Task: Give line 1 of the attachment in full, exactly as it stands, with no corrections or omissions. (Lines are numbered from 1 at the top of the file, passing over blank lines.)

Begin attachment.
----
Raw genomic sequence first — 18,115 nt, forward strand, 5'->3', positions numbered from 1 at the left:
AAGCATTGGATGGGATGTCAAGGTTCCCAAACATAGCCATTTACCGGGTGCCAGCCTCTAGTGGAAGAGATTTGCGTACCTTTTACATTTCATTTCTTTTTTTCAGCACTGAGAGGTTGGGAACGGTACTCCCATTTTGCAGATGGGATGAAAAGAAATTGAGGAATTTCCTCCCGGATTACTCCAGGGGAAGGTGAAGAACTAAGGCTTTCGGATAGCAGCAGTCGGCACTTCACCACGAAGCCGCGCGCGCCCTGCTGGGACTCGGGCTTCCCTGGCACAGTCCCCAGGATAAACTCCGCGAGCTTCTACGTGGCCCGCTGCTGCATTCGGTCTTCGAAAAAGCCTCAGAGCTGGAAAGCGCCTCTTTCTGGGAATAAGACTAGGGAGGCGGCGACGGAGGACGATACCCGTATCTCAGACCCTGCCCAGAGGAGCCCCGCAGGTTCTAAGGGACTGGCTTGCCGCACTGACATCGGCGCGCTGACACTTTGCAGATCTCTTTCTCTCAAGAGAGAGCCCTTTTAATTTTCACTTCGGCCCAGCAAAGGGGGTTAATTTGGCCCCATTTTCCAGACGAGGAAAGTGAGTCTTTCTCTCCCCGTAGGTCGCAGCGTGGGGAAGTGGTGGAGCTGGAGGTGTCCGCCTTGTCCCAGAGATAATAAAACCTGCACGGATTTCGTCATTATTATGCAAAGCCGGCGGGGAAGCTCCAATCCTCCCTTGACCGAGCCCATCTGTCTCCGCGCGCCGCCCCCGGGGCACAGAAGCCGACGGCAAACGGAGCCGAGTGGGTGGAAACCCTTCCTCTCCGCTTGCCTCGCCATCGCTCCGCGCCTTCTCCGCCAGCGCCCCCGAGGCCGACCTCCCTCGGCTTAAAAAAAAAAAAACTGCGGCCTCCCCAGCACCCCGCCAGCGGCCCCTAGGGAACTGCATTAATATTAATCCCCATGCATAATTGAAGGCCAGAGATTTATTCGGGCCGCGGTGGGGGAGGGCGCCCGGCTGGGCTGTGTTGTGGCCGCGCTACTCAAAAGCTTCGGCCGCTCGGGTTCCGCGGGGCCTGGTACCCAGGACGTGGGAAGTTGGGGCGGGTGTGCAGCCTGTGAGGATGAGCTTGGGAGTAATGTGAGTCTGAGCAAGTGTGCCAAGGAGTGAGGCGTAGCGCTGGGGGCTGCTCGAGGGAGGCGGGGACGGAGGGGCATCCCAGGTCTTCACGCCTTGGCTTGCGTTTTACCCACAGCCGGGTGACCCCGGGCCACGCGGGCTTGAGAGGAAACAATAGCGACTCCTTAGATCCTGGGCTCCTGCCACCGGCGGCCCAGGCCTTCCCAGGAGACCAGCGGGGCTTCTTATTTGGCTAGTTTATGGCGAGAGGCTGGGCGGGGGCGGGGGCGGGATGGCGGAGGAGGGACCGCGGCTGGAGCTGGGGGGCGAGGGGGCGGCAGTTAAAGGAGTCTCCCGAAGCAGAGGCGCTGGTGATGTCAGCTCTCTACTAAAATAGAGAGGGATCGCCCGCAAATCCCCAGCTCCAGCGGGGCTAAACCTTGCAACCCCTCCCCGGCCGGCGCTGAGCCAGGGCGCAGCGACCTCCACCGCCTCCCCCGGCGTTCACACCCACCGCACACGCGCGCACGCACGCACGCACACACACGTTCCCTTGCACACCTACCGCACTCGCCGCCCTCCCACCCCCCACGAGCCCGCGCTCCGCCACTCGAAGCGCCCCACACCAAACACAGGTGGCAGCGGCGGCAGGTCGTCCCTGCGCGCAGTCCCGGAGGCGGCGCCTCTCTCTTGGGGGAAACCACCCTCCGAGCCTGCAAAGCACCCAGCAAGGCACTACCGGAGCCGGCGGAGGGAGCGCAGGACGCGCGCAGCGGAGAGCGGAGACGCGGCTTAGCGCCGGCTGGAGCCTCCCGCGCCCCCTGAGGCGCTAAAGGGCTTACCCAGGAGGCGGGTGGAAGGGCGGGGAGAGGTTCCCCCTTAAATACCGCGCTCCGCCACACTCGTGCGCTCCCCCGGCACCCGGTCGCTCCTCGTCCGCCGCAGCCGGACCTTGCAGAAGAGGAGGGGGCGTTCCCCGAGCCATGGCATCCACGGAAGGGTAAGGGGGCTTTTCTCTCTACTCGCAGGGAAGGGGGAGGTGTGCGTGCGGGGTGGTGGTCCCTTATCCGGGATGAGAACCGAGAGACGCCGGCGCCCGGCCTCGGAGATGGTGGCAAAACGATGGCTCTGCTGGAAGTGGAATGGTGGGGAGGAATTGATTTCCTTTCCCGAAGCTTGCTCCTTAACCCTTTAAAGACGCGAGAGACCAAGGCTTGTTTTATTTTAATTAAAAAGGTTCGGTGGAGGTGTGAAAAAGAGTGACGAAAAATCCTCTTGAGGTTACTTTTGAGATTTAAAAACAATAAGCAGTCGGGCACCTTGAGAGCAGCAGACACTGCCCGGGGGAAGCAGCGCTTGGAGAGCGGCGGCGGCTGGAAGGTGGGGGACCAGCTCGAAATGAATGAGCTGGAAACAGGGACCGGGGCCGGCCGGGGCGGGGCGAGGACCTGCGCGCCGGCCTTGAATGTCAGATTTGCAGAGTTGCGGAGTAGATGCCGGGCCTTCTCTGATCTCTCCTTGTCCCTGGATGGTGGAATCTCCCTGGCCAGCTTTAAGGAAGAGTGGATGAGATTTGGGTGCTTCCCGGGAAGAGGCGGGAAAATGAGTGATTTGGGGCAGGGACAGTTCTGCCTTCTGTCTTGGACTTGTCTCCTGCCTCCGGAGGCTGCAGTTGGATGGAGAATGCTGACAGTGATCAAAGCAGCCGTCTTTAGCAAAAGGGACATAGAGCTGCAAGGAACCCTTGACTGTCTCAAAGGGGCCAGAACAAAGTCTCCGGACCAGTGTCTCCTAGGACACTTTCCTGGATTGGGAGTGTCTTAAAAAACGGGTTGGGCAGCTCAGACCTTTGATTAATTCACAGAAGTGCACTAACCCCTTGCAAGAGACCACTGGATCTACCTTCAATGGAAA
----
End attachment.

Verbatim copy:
Raw genomic sequence first — 18,115 nt, forward strand, 5'->3', positions numbered from 1 at the left: